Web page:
The Bush Twins Will Always Cherish Those Lessons Learned From 'The 'Enforcer'
The following is excerpted from SISTERS FIRST: Stories From Our Wild and Wonderful Life. Join Jenna and Barbara for their Sisters First Tour in Birmingham, Alabama, this weekend. Tickets are available here.
At ninety-two, Barbara Bush still writes letters. When my Ganny is cross, or when she is pleased, for that matter, she can't help but tell you, often in print. Her most recent letter to me arrived typed, its geometric letters practically jumping off the stark white page. From the first sentence, I knew she was angry.
That summer we had visited my grandparents in Maine and I'd organized a family tennis tournament. The teams were open to anyone, and as the organizer, hoping for a dramatic run to the finals, I picked the local tennis pro to be my partner. Sure enough, we prevailed over the other teams of cousins, uncles, and my aunt Doro. The stage was set for the deciding match against my dear cousin Wendy and her dad, Craig. A dozen family members and a few family friends came out to watch, waiting for some good or at least some entertaining tennis.
I put on a show. After missing a shot, I dropped down to the clay court to display my athleticism: doing first a plank and then a push-up. When I hit a particularly impressive shot, I did the worm—a body-shaking dance move where I shimmied along the ground—and received lots of cheers. After my partner and I won a game, I lifted my skirt to the audience and shook my huge tennis underpants.
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The person egging me on the most? My father. He cheered, "That's my girl!" He triggered a chorus of audience laughter, until I was running around the court, dancing a made-up jig and yelling: "Not today!" My partner and I lost the match, but I felt like I had won: In the bright summer sunlight, I had made some of the people I love most laugh.
Within a few weeks, Maine was long forgotten, the memories faded like the tans on our shoulders. I was back in New York, my mind occupied with the demands of work and children. I stood at my kitchen counter opening mail. Among the flyers and bills, I saw an envelope with my grandmother's familiar, loopy cursive. In it was a typed note addressed to both my dad and me. Like a lawyer building her case, Ganny recited my every unsportsmanlike infraction, from lifting my skirt to the cheers I had chosen to yell in the heat of the moment. And what was worse, in her eyes, was that I had done it all in front of my mom, my daughters, family guests, and most of all, Gampy, who had been raised with the highest standards of sportsmanship. She pointed out that Gampy's own mother, who was an avid athlete, a gracious (not to mention great!) tennis player, and a self-effacing woman, would have despised a display like mine. Ganny was deeply disappointed with me because of my behavior, and angry that my dad had encouraged it.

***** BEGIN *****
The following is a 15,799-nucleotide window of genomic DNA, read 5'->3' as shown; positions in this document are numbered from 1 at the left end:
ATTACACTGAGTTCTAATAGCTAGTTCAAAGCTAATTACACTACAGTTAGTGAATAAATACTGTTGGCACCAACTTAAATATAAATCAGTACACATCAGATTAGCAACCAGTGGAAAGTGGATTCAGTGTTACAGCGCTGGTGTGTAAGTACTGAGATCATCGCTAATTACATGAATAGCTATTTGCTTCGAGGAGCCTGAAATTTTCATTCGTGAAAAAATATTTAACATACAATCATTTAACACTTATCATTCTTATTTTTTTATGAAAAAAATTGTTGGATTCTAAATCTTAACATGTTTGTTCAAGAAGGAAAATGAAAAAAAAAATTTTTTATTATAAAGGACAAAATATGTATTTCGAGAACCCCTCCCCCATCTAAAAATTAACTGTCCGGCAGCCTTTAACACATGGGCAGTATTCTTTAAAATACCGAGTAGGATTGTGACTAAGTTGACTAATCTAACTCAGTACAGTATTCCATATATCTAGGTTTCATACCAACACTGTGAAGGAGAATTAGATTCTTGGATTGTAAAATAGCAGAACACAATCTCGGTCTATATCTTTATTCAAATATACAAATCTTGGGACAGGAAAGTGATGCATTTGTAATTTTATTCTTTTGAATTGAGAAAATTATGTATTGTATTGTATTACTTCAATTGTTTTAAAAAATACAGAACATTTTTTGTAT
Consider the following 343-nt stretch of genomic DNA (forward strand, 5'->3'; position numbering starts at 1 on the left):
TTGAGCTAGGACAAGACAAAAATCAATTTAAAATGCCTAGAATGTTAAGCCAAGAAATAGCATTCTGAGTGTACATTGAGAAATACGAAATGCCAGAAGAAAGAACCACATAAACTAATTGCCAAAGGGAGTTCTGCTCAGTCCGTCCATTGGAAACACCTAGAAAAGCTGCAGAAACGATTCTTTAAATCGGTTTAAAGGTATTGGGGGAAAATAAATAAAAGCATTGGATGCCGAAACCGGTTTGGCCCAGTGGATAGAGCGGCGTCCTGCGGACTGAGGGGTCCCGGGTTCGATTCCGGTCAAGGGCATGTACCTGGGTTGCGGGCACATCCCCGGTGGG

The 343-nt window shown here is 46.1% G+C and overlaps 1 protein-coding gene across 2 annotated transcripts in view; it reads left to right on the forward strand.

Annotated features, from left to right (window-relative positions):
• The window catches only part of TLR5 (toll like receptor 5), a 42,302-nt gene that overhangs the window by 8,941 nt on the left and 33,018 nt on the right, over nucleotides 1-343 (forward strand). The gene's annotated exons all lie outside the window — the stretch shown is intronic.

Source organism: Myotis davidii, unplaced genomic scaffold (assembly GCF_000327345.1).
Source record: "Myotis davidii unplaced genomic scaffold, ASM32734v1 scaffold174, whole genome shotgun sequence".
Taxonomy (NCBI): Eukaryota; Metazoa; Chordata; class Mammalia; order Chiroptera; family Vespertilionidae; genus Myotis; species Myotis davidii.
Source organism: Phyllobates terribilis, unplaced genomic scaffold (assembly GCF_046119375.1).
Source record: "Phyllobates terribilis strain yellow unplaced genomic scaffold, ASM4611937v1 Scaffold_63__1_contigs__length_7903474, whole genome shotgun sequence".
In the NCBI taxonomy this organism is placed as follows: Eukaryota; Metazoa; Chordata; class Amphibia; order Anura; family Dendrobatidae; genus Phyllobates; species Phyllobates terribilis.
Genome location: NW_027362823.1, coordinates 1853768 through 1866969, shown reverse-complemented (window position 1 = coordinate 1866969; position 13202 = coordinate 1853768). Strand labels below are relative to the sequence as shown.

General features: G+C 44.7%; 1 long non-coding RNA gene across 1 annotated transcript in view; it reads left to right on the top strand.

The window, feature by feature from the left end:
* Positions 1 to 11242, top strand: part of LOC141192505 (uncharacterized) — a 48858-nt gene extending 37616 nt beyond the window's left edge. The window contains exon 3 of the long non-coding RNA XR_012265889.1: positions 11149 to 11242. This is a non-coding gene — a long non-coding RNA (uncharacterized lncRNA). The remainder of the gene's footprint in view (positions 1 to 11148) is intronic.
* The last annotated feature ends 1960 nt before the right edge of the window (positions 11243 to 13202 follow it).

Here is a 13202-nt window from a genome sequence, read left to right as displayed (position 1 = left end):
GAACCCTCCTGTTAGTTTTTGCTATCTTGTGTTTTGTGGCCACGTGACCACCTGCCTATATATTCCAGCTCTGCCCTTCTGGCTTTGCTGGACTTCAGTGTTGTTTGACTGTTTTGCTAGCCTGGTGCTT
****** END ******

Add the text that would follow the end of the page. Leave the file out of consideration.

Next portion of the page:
And that is my grandmother: exacting and determined to protect the ones she loves. My audacity had embarrassed Ganny; she thought her husband deserved a less juvenile display. I'm in my thirties, but my grandmother's words and reprimands can still sting, making me tear up and sniffle like a child. She had added a handwritten postscript: Throw this letter away. Don't mention this again! I dutifully tore up the pages as she'd ordered, but the thought that I had disappointed my precious grandfather was too much to bear.
There have been many other Ganny letters over the years, full of love, sometimes disdain, and always protective to the core. She is a woman of high standards but also fierce loyalty. If she believes you are in the right, she will defend you with- out reservation.
In the spring of 2001, Ganny had herself received a critical letter in the mail. Barbara and I had just been caught for underage drinking. In the note, a friend of my mom's pleaded with my grandmother to intervene and do something about our wild ways. My grandmother read the letter, and then furiously and impulsively penned one back, stating that her granddaughters were doing just fine, that we studied hard and we wanted to do good. She ended with her own zinger: If this woman were a true friend, she should support my mother and mind her own damn business. The Enforcer was doing what she does best: Enforcing! Protecting!
People stop me all the time—in airports, grocery stores, on the sidewalk—to tell me how much they adore my grandmother. One woman recently came up to me as I was boarding a flight and said, "I always dreamed of having a grandmother like yours! She seems like the type of woman who bakes amazing cookies." I laughed. I can honestly say that I have never tasted a cookie made by my grandmother. Or a cake, or a pie. I cannot remember Barbara Bush ever baking anything.
Is it her appearance—her neat sweater sets accessorized with pearls; or that stiffly styled, signature white hair—that makes people think of my grandmother as a domestic maven, a throwback to an earlier, far more deferential time? My Ganny—I can assure you—is a thoroughly modern woman. She has always been blunt. As first lady, she was vocal about things that could have made her unpopular. She came out as pro-choice, having an opinion different from her husband's, the person she adores most in the world. In 1989, two months after she became first lady, she toured Grandma's House, a care center for infants and small children with AIDS. There, at a time when many people were still terrified of the disease, she purposely held a baby, kissed a toddler, and hugged a grown woman, all diagnosed with HIV/AIDS, trying to break the deep stigma associated with the disease.
In private and in public, she speaks her mind, sometimes the very first thought that comes into it. During the 1984 presidential campaign, Ganny was asked to describe the Democratic vice presidential candidate, Geraldine Ferraro, and she replied that the word she would use "rhymes with rich." (Gampy and Gerry later became friends.) Twenty-four years later, she said of Republican vice presidential candidate Sarah Palin, "I sat next to her once, thought she was beautiful, and I think she's very happy in Alaska. And I hope she'll stay there."